5 safety tips when riding tour buses in Taiwan

In wake of recent crash, experts provide advice on ways to stay safe when riding tour buses in Taiwan

Aftermath of Feb. 14 tour bus crash. (By Central News Agency)

TAIPEI (Taiwan News) -- On Feb. 14, a tour bus flipped over as it was heading southbound on Freeway No. 5 at approximately 9 pm, killing 33 passengers, many of whom died on the spot, but an expert says that you can increase the odds of surviving such a crash by buckling your seat belt, as well as taking a few other simple steps, such as sitting in the middle.

On the way back from a one-day trip Monday evening, the tour bus flipped over a barrier on the right side of a curve on the exit ramp from National Freeway No.5 coming from Yilan County to National Freeway No.3 in Taipei's Nangang District.

The roof of the bus was ripped off and passengers flew out of the vehicle, reports said. Out of the 44 passengers, 11 were still being treated in hospital Tuesday. The crash amounted to the most serious road accident in Taiwan in 30 years.

Here are some safety tips to observe when riding tour buses in Taiwan:

1. Fasten your seat belt

Associate Professor Pai Chihwei (白志偉) from the Taipei Medical University Institute of Injury Prevention told CNA in this case, the bus was believed to be speeding and passengers were not wearing their seat belts, increasing the chance that they would be ejected from the vehicle during the crash resulting in major physical trauma. Pai said according to regulations, there must be seat belts in five locations on the bus: behind the driver's seat, the front door, the back door, next to the emergency exit, and the last row of aisle seats. 

Studies have shown that wearing a seat belt in a potentially fatal collision can reduce the mortality rate by 60 percent. In the event that the vehicle overturns, wearing a seat belt reduces the mortality rate by 80 percent. Seat belts halt the inertia the human body has when a vehicle in motion stops suddenly, thus preventing collision with objects and ejection from the vehicle. 

2. Hold a "protective posture"

If you have time, you should "bend your upper body downwards, brace your legs with your arms, and tuck your head to your chest," said Pai.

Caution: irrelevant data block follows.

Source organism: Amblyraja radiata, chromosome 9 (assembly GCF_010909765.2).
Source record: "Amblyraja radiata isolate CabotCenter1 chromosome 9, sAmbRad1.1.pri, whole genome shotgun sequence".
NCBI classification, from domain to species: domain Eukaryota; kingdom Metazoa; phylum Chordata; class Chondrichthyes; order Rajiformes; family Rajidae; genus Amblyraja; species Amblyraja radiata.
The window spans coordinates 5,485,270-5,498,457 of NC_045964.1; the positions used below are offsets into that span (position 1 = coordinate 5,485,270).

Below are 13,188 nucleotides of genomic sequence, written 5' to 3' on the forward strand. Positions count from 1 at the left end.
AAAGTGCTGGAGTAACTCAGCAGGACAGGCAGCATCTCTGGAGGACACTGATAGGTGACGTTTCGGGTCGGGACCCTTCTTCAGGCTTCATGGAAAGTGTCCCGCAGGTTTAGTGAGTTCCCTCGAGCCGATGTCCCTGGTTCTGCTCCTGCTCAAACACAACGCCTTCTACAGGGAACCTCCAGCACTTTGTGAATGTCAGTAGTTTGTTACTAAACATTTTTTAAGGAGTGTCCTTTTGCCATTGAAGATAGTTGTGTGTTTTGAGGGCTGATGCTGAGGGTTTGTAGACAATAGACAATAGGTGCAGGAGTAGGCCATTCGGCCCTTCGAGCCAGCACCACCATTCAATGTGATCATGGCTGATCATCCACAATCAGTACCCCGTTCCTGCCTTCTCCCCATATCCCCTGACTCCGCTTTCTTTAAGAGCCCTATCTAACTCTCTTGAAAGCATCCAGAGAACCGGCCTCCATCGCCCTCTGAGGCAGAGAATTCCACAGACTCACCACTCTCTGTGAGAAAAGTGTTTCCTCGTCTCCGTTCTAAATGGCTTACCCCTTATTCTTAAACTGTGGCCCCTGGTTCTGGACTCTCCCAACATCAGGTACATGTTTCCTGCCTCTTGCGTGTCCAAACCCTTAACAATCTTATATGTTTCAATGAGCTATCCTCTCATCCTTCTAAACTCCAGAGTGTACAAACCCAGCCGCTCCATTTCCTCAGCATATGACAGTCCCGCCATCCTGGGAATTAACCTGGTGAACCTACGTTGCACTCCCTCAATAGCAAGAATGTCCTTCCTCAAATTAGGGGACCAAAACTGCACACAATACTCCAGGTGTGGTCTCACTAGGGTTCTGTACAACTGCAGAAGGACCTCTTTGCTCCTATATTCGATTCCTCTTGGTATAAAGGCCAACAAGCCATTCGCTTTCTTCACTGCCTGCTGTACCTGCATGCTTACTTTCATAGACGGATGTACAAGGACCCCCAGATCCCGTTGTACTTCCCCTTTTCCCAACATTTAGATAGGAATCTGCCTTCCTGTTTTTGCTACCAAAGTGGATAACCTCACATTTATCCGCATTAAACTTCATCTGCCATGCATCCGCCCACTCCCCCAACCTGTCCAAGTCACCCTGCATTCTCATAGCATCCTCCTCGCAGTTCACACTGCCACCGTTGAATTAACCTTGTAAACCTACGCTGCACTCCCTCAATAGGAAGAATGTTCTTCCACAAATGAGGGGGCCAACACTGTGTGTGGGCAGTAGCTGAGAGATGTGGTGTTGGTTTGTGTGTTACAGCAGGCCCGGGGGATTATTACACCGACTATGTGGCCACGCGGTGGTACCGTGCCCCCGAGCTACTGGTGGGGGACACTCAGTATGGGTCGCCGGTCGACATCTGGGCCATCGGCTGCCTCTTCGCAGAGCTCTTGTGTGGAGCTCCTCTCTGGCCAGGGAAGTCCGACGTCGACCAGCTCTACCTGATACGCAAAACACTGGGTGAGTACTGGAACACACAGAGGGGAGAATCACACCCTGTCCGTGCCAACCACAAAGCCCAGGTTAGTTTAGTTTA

Taiwan Medical Trauma Association Chairman Chien Li-chien (簡立建) said if you have time to react, cover your head with both hands and bend your upper body toward your knees to reduce the force of the impact. 

Where you sit on the bus and the circumstances of the crash can have a big effect on the injuries you sustain, according to Pai. If it is a collision on the highway, the likelihood of injuries in the front and rear of the bus are higher. However, according to car accident statistics from the past, sitting on the same side as the driver tends to be safer, said Pai. 

3. Sit in the middle 

A driver surnamed Hsu with over 20 years of experience driving a tour bus told CNA in a bus crash, the likelihood of head injury is greatest, especially if you are sitting near the front where you may be hit by flying glass from the windshield, and not fastening the seat belt will compound the risk of injury for those in the front rows. 

Bus crashed into an overpass
Bus crashes into overpass on Feb. 4 (CNA photo)

In addition to the front rows, those sitting in the far rear are also more at risk of injury in the event of a collision from behind. Also, the engine is at the rear, so if there is a fire, passengers in the back of the bus will be the most exposed. 

Two buses crashed into each other
Two buses crash into each other in Miaoli in 2013 (CNA photo)

Compared to the front and back rows, the middle section of the bus is relatively safe, not only because it is further away from flying glass from a head on collision and the impact and flames from a rear collision, the emergency exit door is closer, especially in newer vehicles. 

Hsu emphasized that regardless of the seating position, buckling up is paramount, as is watching the safety video shown by the bus company pointing out the locations of the emergency exits, hammers for breaking windows, and fire extinguishers. 

4. Don't ride buses that are over 10 years old

The bus in which 33 passengers perished on Feb. 14 was 19 years old, which a tour operator described to CNA as "ancient." Ideally, buses should be replaced every 10 years, otherwise problems will start to occur, said the tour operator. 

"Buses are just like cars, the older they are, the more problems they will have, for that reason the majority of large tour bus companies replace their vehicles every 10 years," said the tour company owner 

The problem is that the average cost of a new tour bus is NT$8 million (US$260,000), so small- and medium-sized tour companies try to make the vehicles last as long as possible, said the tour operator. Companies will use cheap prices to attract passengers who are looking for a good deal, but they will be sacrificing safety in the process, the manager lamented.

It is recommended that prior to participating in a tour that would-be passengers first inquire about the age of the bus. Once on board, it is often possible to check the age of the bus on the side panel, along with other information such as the maximum number of passengers it is designed to carry. 

5. Has the driver been overworked?

Though some blamed the cheap price for causing the tour company to cut corners, Consumers' Foundation, Chinese Taipei Chairman Yu Kai-hsiung (游開雄) said that the key factor was "whether the amount of time the driver was on duty led to fatigue that clouded his judgement."The departure time of such one-day trips is very early, there are many winding mountain roads that challenge the driver, and fatigue naturally sets in towards the end of the day.

Consumers should be aware that even under the best conditions, it is difficult to prevent drivers from being fatigued by the end of such grueling one-day tours.